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1<scr!pt type="text/javascript">var values_6789 = {};values_6789.results = [{id: "View The Collection", name: "View The Collection"},{id: "View The Trunk Show Collection", name: "View The Trunk Show Collection"},{id: "Personal Appearance", name: "Personal Appearance"},];values_6789.total = values_6789.results.length;$(document).ready(function () {$("#misc2").flexbox(values_6789, {autoCompleteFirstMatch: false, selectBehavior: true, paging: false, width: 180, noResultsText: "" });});</script>

Looking through this code, something very small is out of place, a comma.

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1......name: "Personal Appearance"},];values_6789.total =......

The comma just before the closing bracket, "]".

Here's the code that builds that part of the JavaScript

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1<cfloop query="arguments.qProductAddorValues">
2 <cfif arguments.qProductAddorValues.productAddorID eq arguments.productAddorID>
3 <!--- write element for the JSON object --->
4 <cfset fldString.append('{id: "#arguments.qProductAddorValues.value#", name: "#arguments.qProductAddorValues.name#"} ' )>
5 <cfif arguments.qProductAddorValues.currentrow neq arguments.qProductAddorValues.recordcount>
6 <cfset fldString.append(',')>
7 </cfif>
8 <cfif (len(arguments.fldval) and not cbBoxFldValAdded)>
9 <!--- this string is used for initialization of the control --->
10 <cfset defaultSelection = ',initialValue: "#arguments.fldval#"'>
11 <cfif arguments.qProductAddorValues.currentrow neq arguments.qProductAddorValues.recordcount>
12 <cfset fldString.append(',')>
13 </cfif>
14 <cfset cbBoxFldValAdded = 1>
15 <cfelse>
16 <cfif (arguments.qProductAddorValues.default eq 1 and not cbBoxFldValAdded)>
17 <cfset defaultSelection = ',initialValue: "#arguments.qProductAddorValues.value#"'>
18 </cfif>
19 </cfif>
20 </cfif>
21</cfloop>

Why is that extra comma there? There's a checking for the end...

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1<cfif arguments.qProductAddorValues.currentrow neq arguments.qProductAddorValues.recordcount>
2 <cfset fldString.append(',')>
3</cfif>

The logic is probably bad. To prove it we have to output the 2 variables in the test. We have to output them and NOT break jQuery so the page will render AND still display the variable output.

This is done by commenting out the variable output with JavaScript syntax, /* stuff */. First, I create a string with the 2 test variables and concatenate them together with opening and closing JS comments.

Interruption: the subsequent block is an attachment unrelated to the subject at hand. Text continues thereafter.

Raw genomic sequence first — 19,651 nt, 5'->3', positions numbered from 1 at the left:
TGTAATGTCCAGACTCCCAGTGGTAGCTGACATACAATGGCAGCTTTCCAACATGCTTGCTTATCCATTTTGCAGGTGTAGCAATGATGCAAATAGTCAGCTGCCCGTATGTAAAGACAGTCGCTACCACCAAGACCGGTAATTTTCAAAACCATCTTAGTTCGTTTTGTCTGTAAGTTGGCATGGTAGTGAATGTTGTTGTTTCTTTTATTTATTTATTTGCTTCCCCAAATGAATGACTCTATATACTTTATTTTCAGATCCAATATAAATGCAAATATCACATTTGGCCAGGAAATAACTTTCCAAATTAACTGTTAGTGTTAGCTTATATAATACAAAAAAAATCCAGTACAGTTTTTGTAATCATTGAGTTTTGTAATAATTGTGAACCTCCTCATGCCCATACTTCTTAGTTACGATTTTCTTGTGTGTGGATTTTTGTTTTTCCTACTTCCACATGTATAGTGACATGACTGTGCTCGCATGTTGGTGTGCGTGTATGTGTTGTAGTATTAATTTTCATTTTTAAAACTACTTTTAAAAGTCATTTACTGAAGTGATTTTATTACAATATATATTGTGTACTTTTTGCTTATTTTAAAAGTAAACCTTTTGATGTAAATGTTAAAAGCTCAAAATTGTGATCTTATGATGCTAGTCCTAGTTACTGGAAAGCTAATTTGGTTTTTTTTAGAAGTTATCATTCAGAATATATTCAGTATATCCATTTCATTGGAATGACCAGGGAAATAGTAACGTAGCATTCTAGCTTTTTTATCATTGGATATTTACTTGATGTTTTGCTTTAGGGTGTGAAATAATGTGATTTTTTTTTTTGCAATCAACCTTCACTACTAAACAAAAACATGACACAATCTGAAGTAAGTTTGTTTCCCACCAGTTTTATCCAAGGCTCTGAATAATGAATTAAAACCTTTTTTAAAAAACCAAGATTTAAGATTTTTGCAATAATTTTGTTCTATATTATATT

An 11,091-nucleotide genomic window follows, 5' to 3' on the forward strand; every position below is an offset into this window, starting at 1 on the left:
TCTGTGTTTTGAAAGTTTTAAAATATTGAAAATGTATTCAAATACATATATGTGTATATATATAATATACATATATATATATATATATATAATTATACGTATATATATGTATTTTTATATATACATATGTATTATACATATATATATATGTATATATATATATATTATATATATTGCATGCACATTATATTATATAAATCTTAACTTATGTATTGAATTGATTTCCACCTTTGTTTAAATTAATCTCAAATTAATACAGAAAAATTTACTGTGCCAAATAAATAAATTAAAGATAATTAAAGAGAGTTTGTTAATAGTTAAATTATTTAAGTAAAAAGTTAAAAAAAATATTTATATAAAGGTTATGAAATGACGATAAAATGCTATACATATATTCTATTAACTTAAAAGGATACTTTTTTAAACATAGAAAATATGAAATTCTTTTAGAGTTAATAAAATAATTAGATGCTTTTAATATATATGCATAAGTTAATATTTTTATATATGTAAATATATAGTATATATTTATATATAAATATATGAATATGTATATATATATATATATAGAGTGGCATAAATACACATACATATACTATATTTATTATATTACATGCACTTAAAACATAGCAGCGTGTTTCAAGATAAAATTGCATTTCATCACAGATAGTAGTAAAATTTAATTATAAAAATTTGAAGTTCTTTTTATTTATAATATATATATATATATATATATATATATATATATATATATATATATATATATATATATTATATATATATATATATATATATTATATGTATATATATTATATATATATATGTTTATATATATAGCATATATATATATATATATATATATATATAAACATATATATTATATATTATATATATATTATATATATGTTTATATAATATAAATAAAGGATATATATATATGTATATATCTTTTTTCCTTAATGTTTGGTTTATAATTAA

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1<cfset JSStringTest = "/* " & arguments.qProductAddorValues.currentrow & " = " & arguments.qProductAddorValues.recordcount & " */" />

Then I stick output of the string into the generated JS string where I think it will be innocuous. Outside of the array but inside the single quote.

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1<cfset fldString.append('{id: "#arguments.qProductAddorValues.value#", name: "#arguments.qProductAddorValues.name#"} #JSStringTest#' )>

Here is the resultant JavaScript output:

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1<scr!pt type="text/javascript">var values_6789 = {};values_6789.results = [{id: "View The Collection", name: "View The Collection"} /* 2 = 63 */,{id: "View The Trunk Show Collection", name: "View The Trunk Show Collection"} /* 3 = 63 */,{id: "Personal Appearance", name: "Personal Appearance"} /* 4 = 63 */,];values_6789.total = values_6789.results.length;$(document).ready(function () {$("#misc2").flexbox(values_6789, {autoCompleteFirstMatch: false, selectBehavior: true, paging: false, width: 180, noResultsText: "" });});</script>

You can see that the commented /* 4 = 63 */ for the final entry is obviously false. Thus proving the test is bad.

From here I have 2 options

  1. Find an accurate test.
  2. Just remove the last comma.

In this instance there really wasn't a valid test that could be easily and accurately generated. Information was being pulled from too many different places. I decided to just add the trailing comma after every iteration and remove it from end of the string after the loop is completed, but before we appended more JavaScript.

This turned out to not be easy either. If you recall, the string, fldString was appending JavaScript using:

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1fldString.append()

This was because fldString is not really a string but a Java object created with:

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1fldString = createobject("java", "java.lang.StringBuffer").init()

using CF's create Java object and Java's StringBuffer class. So the "fldString.append()" is a StringBuffer method.

What other StringBuffer method can I use to trim off the pesky trailing comma? We could use deleteCharAt() but how to find what the index is of the comma. It's at the end of a variable length string, changing every time the function is called. Well we just find the length of the string using another StringBuffer method, length(). Can't get much simpler than that! So here is how that code looks:

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1<!--- remove trailing comma which is always added above ~ line 156, using Java StringBuffer class --->
2<cfset fldString.deleteCharAt(fldString.length()-1) />

Starting from the inside, we find the fldString length, subtract one and delete the character in that position.

So here's the final bit of completed code:

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1<cfloop query="arguments.qProductAddorValues">
2 <cfif arguments.qProductAddorValues.productAddorID eq arguments.productAddorID>
3 <!--- write element for the JSON object --->
4 <cfset fldString.append('{id: "#arguments.qProductAddorValues.value#", name: "#arguments.qProductAddorValues.name#"},' )>
5 <cfif (len(arguments.fldval) and not cbBoxFldValAdded)>